If you’re at home, channel surfing after midnight, you just may see Chick Corea…or Herbie Hancock…or Christian Scott. Not on PBS or Ovation – but on network television. And you have The Roots to thank for it.
NBC’s Late Night with Jimmy Fallon is changing the look of late night talk shows, and the fresh-faced Fallon is just one of the differences. The tradition of the late night band has been elevated under the direction of Ahmir ?uestlove Thompson and The Roots, as the house band for Late Night. The show has brilliantly simulated the jam session, bringing in various notable musicians to sit in and play with the band, showcasing the interplay and spontaneity of a jam session at an after-hours jazz hang. The Roots crew has brought not only their top-notch musicianship to NBC, but their ethics, too. “I told him [Fallon] that there has to be the real trade off,” says Thompson. Exposing musicians to a broader medium is a potential game-changer for jazz musicians who aren’t normally afforded (though completely deserving of) such a platform. Following Fallon’s opening monologue, he reintroduces The Roots and their special guest. Once settled behind his desk, he promotes the guest, showcasing their album artwork or CD, plugs any upcoming shows they may have, and chats them up a bit — a major opportunity for any artist. As a musician first, Thompson understands the importance of this kind of recognition. “We really wanted to have effective ways to, you know, to really maximize on that. That one song in the last slot of the show [from the band actually slotted to perform on the show] could equal [the] spotlight at the top of the show plus all the commercials in between.”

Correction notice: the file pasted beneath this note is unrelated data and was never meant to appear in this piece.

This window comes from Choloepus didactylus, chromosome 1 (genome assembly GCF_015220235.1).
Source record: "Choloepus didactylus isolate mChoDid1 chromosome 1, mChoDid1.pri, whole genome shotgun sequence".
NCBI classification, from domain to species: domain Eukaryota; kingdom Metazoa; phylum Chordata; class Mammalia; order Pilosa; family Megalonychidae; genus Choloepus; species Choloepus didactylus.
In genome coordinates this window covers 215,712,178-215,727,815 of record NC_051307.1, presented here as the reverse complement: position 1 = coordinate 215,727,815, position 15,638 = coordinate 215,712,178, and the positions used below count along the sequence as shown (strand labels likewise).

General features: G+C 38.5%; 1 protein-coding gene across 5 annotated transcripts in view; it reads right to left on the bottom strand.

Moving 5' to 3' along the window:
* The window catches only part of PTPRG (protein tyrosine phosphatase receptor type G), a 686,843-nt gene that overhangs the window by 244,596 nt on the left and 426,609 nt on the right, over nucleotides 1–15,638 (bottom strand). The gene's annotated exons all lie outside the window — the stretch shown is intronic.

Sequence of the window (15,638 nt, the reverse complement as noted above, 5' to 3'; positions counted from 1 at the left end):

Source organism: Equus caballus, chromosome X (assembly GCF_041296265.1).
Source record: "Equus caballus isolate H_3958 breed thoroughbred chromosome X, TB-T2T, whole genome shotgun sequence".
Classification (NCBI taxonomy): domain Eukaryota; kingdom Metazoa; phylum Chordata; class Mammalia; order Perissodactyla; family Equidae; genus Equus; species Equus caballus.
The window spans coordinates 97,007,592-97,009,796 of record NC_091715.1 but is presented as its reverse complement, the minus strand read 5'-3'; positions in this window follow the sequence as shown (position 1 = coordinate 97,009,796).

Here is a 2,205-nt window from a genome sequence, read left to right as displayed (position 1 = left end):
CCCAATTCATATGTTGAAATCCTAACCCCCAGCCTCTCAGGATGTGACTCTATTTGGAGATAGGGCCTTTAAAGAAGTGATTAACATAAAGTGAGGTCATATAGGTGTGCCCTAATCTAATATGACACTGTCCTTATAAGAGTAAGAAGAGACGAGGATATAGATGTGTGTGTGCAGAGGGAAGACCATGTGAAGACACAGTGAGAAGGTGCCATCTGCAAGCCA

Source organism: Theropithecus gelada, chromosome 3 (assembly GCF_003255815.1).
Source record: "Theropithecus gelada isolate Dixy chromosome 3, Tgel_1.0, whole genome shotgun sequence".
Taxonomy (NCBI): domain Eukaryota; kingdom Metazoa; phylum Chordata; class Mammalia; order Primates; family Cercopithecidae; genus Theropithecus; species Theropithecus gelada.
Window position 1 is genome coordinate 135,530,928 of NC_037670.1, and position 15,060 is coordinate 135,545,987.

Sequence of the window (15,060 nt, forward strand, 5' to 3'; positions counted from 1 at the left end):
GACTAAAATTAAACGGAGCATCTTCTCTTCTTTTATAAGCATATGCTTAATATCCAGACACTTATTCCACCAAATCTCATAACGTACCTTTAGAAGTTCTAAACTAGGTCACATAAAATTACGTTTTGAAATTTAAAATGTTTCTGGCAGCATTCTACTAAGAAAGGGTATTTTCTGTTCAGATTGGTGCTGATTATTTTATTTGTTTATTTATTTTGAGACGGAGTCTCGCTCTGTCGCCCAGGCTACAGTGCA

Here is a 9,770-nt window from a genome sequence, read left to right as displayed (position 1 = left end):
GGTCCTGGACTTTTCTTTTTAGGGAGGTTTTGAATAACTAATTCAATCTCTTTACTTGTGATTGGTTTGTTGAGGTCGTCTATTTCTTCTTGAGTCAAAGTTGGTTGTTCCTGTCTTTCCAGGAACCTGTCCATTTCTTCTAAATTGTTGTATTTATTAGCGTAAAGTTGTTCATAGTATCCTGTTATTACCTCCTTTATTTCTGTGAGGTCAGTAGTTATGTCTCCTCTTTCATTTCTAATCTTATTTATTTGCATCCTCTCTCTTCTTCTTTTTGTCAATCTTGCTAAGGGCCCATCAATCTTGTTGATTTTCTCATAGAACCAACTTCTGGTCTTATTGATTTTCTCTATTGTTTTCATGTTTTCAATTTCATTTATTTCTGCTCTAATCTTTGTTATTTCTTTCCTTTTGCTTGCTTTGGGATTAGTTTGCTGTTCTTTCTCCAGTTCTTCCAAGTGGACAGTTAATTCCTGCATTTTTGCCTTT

Most recently, The Roots welcomed jazz pianist Robert Glasper to sit in. Described as his “musical comrades”, Glasper tips his hat to the band for their stance. “I’ve known Ahmir for a long time; it’s great to see them being exposed on such a major level. And for them also to be able to expose me and other musicians who wouldn’t get that kind of recognition on a normal basis is great and inspiring. I don’t know of any other circumstance that a jazz pianist or any other musician in general that plays jazz would get that kind of spotlight on a regular basis and they’re making that happen.”
While this is not an entirely new idea (saxophonist Branford Marsalis’ powerhouse quartet was the band for The Tonight Show from 1992 – 1995, with Marsalis as MD, showcasing a plethora of jazz legends), the Roots are certainly bringing the brand power of “the band” to pop culture in an unprecedented way, and it seems to be rubbing off. For example, after my interview, they were rushing off to play for President Obama at a mid-town gala. Pop, and even hip-hop artists are opting for the organic sonance of the live band instead of playing to track. Artists like Ludacris, Lupe Fiasco, Nas and Lil Wayne are employing musicians with diverse musical backgrounds to deliver their songs.
Jazz musicians could not be happier, I’m sure. “For the fist time in a long time I was actually nervous,” says Glasper through a hearty laugh, “realizing half way through my solo piano part that I was playing for millions of people which I’ve never done before on my own…promoting myself. I’m playing my song by myself for millions of people. So, the fact that [The Roots are] still breaking ground in the music industry and for the good of the musician, it was an amazing situation for me to be in.”